Six of ERTICO’s Partnership projects were presented at the Europen Conference Results from Road Transport Research in H2020 projects, held in Brussels on 29-30 March 2022. This 2-day event in Brussels, co-organised by ERTRAC, the 2Zero Partnership, the CCAM Partnership and the European Commission, highlighted interim results from 66 EU-funded Horizon 2020 research projects in the road sector which were more than halfway through their duration.
The Conference invited projects to showcase new discoveries and achievements, and how they tackled hurdles and resolve challenges, but also what the next research steps are in different essential areas for road transport: Green Vehicles, Urban Mobility, Logistics, Intelligent Transport Systems, Safety, Automated Road Transport … delivering a holistic view of how the European research scene is moving forward in these fields, bringing benefits to the environment, economy, and European society overall.
One of ERTICO’s CCAM projects ARCADE presented its activities, inviting visitors and delegates to learn more about the project and its knowledge base, including the recent release of the test sites map.
On Tuesday 29 March, the ICT4CART project results and achievements were presented by Dr Vasilis Sourlas (ICCS) in the thematic session ‘ICT infrastructure for road transport’. The ICT4CART project falls within one of ERTICO’s focus areas –Connected, Cooperative and Automated Mobility – (CCAM) and aims to provide an ICT infrastructure to enable the transition toward road transport automation. The main goal of the project was to design, implement and test a versatile ICT infrastructure that enables the shift towards higher levels of automation in real-life conditions.
On the next day, the ENSEMBLE Project Coordinator, Dr Marika Hoedemaker participated in the Conference together with L3Pilot, SHOW and HEADSTART projects. “It was a real pleasure to present a short summary of the great results of the ENSEMBLE project to a large and interested audience in the session Introducing Connected Automated Mobility in Real Traffic Conditions”, says Dr Hoedemaeker.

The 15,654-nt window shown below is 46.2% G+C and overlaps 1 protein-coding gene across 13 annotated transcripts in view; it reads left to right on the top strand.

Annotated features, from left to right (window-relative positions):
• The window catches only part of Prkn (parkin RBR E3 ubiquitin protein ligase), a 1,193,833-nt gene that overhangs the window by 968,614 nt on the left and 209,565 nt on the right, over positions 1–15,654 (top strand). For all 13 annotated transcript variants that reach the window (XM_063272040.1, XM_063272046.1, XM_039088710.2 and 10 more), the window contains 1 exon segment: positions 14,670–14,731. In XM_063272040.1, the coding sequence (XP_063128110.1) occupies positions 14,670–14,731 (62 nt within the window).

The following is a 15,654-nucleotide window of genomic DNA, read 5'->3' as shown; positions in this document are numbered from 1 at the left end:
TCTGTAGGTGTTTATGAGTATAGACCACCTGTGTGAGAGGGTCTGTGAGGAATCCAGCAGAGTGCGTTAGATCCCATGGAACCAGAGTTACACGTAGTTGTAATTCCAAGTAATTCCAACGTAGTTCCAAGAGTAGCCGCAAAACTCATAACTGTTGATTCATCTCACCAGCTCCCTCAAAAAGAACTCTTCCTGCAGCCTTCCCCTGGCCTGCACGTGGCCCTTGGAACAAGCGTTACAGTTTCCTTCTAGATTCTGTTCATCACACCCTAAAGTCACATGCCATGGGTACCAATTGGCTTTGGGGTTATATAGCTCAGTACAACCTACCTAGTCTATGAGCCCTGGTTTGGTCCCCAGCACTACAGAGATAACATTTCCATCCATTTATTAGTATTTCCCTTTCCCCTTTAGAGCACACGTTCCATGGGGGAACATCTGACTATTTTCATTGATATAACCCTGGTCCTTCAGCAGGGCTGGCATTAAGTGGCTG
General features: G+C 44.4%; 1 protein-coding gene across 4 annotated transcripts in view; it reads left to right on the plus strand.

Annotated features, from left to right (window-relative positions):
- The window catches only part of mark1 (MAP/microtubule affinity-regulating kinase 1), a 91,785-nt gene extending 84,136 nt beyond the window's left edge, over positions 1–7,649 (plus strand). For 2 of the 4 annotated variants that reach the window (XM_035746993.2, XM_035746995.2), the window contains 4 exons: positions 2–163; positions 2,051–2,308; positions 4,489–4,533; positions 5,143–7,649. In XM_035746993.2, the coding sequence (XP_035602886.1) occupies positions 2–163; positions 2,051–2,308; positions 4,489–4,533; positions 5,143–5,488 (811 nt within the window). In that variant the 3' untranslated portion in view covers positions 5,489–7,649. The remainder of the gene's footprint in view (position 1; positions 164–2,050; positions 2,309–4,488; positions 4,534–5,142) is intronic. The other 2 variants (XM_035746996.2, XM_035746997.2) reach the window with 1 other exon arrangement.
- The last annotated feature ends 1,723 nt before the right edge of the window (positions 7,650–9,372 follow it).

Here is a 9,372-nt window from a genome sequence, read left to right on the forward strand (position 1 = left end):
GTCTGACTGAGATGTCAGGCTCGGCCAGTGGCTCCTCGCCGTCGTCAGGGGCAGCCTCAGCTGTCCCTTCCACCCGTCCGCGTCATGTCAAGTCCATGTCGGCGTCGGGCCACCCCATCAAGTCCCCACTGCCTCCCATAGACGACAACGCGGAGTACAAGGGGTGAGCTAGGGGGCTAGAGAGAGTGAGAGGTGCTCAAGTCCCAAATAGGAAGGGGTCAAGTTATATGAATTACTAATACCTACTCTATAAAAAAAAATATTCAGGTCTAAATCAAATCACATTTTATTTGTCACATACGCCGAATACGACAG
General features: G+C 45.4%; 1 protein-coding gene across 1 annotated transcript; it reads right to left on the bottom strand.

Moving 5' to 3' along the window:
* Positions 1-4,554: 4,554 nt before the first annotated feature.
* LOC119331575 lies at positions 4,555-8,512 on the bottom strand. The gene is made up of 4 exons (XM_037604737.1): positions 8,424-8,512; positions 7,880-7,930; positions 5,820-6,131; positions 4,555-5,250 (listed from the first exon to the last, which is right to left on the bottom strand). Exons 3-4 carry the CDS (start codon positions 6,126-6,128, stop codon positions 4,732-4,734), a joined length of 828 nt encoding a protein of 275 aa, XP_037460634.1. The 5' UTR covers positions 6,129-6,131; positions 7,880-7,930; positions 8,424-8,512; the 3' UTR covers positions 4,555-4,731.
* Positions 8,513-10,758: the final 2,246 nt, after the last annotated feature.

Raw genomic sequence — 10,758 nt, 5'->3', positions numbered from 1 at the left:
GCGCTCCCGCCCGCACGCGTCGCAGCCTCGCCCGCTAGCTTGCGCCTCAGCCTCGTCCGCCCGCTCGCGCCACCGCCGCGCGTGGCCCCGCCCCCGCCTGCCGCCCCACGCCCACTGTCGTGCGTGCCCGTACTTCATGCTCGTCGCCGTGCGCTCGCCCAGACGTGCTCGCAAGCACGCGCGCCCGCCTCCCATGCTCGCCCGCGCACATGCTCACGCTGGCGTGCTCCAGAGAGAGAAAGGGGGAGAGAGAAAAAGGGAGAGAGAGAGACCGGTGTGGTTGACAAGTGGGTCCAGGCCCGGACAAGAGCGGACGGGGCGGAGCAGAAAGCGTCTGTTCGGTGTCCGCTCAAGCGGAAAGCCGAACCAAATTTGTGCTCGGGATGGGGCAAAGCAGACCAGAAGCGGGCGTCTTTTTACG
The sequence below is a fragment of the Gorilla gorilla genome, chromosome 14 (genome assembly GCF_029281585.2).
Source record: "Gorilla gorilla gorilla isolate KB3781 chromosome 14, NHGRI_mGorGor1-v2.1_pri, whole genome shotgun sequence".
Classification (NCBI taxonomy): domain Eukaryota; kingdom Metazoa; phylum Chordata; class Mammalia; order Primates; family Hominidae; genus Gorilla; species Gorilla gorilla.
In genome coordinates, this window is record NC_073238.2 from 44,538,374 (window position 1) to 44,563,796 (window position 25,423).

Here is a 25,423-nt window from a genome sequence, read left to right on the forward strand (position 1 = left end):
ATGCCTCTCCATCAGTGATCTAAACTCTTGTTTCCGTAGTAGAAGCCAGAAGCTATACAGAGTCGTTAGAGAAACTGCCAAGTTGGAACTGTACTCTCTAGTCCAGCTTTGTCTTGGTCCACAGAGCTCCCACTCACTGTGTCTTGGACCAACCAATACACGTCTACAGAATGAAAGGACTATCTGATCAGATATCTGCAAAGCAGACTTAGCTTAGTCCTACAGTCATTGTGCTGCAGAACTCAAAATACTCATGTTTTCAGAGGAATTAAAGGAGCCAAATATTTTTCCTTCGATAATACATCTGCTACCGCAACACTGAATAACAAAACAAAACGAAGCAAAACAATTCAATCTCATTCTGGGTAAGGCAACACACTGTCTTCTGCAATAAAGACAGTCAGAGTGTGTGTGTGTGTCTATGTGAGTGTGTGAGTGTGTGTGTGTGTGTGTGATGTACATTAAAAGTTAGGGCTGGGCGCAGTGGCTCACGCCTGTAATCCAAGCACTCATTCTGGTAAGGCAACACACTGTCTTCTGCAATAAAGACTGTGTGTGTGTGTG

Dr Hoedemaeker highlighted the important definition of an ad hoc V2V communication protocol, which marks a significant step forward in the teamwork between all leading European OEMs. This platooning protocol supports both the Platooning Support Function (PSF) and the Platooning Autonomous Function (PAF), fitting into the existing ecosystem of ITS protocols. The ENSEMBLE developments are an intermediate step towards a future autonomous platooning function, but further research is needed to overcome the existing challenges in terms of the regulatory framework and braking performance.
Also on 30 March, MODALES Project Coordinator Andrew Winder outlined the results to date and expected project impacts in a session entitled “Understanding and reducing harmful emissions for human health”. MODALES is researching and demonstrating technologies, legal aspects, training, driver support and awareness to achieve lower emissions from road vehicles. It focuses on ways to reduce emissions from powertrain, brakes and tyres, especially from older Internal Combustion Engine vehicles. MODALES has also analysed diesel retrofit technologies, and developed a low-emission driving smartphone app, training videos and an awareness campaign. For more details about the session and to learn more about the project, visit the project’s website.
In one of the last sessions of the Conference, the SHOW project presented its results as evidence of progress in the area of CCAM. In sharing how the project is testing automated mobility, Dr Henriette Cornet, SHOW’s Project Coordinator, remarked, “All demos are part of a bigger picture. They support the project’s impact to last for decades through sustainability plans”.
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